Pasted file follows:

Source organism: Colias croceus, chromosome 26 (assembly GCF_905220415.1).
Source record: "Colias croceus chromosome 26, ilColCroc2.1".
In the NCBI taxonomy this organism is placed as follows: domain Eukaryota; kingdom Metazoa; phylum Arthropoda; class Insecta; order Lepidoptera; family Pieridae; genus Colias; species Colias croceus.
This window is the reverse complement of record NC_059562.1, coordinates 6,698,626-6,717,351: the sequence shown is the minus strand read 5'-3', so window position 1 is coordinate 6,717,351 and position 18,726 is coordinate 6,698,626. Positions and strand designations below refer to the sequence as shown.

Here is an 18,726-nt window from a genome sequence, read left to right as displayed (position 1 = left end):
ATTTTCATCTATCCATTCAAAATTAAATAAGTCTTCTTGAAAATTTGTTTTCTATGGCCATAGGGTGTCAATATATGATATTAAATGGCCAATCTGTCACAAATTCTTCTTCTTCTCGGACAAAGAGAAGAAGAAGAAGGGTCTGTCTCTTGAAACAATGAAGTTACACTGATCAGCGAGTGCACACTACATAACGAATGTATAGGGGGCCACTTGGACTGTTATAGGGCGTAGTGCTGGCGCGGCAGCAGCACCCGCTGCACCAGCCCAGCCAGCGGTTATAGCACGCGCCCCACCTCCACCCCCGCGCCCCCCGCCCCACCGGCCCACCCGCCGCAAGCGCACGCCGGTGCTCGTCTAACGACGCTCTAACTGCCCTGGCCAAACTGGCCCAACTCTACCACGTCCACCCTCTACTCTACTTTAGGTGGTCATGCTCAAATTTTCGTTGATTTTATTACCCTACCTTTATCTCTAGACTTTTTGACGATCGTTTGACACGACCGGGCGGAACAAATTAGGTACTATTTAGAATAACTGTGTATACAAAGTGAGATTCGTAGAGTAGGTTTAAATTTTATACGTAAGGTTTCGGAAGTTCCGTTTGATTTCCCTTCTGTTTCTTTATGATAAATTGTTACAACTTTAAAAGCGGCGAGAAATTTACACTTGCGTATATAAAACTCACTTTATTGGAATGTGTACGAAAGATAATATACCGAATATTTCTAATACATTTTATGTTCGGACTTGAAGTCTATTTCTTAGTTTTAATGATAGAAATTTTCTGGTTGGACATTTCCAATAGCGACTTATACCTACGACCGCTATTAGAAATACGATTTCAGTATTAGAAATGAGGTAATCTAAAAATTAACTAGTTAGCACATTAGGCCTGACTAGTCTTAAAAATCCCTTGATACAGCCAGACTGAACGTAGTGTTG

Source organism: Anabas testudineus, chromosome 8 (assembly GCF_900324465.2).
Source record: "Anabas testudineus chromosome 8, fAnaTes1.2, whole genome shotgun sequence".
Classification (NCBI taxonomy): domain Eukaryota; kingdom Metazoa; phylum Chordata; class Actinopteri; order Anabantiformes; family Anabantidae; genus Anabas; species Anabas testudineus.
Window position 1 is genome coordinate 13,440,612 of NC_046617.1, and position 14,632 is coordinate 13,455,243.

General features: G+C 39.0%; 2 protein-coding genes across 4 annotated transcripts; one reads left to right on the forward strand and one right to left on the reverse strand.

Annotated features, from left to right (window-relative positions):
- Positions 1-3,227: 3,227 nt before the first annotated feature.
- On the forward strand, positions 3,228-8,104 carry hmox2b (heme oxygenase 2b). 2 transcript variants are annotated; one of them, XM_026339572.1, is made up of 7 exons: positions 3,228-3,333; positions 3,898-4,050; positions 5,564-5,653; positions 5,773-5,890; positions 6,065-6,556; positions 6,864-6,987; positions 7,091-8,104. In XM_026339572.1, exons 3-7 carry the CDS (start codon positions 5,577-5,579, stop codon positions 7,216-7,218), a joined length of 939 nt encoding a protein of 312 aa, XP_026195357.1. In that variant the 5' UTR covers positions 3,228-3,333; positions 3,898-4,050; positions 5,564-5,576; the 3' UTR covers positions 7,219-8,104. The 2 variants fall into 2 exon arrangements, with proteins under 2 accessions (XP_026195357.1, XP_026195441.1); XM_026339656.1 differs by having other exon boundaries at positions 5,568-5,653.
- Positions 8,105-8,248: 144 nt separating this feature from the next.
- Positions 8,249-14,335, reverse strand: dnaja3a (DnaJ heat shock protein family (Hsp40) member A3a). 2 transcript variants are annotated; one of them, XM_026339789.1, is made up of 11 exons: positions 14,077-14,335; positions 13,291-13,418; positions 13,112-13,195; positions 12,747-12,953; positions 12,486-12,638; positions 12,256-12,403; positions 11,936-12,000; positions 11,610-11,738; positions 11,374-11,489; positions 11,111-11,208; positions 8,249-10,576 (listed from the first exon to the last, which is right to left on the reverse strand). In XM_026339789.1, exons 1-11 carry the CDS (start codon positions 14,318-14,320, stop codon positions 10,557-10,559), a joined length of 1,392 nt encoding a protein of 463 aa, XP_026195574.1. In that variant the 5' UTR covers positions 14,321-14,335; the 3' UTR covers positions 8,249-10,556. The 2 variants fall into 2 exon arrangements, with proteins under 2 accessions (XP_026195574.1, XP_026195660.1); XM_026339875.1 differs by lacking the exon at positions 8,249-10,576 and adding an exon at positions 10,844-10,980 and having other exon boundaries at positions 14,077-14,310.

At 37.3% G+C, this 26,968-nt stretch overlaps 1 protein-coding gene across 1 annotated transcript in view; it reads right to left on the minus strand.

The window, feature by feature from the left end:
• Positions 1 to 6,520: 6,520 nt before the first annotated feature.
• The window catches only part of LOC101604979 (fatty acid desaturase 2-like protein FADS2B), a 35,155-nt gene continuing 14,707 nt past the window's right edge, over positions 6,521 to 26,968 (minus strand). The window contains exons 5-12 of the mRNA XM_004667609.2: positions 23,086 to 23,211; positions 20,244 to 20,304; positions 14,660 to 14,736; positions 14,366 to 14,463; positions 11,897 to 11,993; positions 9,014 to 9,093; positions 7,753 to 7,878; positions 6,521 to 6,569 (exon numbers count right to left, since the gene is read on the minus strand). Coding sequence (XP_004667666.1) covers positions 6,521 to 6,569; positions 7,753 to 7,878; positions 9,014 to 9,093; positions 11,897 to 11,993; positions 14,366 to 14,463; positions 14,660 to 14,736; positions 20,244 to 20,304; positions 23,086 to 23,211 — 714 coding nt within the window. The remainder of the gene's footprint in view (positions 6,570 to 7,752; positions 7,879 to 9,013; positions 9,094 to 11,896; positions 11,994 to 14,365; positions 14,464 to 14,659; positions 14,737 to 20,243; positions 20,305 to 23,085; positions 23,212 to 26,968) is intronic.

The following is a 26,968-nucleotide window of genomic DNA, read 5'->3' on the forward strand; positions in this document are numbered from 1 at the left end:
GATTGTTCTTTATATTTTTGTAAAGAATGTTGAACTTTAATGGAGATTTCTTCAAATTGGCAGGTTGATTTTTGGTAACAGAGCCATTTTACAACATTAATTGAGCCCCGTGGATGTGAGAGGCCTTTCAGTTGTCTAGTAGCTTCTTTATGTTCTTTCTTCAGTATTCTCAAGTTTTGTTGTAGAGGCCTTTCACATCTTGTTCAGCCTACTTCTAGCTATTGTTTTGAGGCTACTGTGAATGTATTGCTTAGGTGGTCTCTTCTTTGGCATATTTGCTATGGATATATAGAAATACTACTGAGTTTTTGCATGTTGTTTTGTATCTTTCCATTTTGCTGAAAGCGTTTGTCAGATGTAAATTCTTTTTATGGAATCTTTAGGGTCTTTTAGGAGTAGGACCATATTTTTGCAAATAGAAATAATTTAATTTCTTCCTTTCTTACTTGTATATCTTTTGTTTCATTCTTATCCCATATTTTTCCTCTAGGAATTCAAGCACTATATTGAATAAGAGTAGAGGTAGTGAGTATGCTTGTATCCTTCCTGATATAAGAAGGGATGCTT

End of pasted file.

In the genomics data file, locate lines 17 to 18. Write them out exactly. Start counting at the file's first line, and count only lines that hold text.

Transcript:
At 37.3% G+C, this 26,968-nt stretch overlaps 1 protein-coding gene across 1 annotated transcript in view; it reads right to left on the minus strand.

The window, feature by feature from the left end: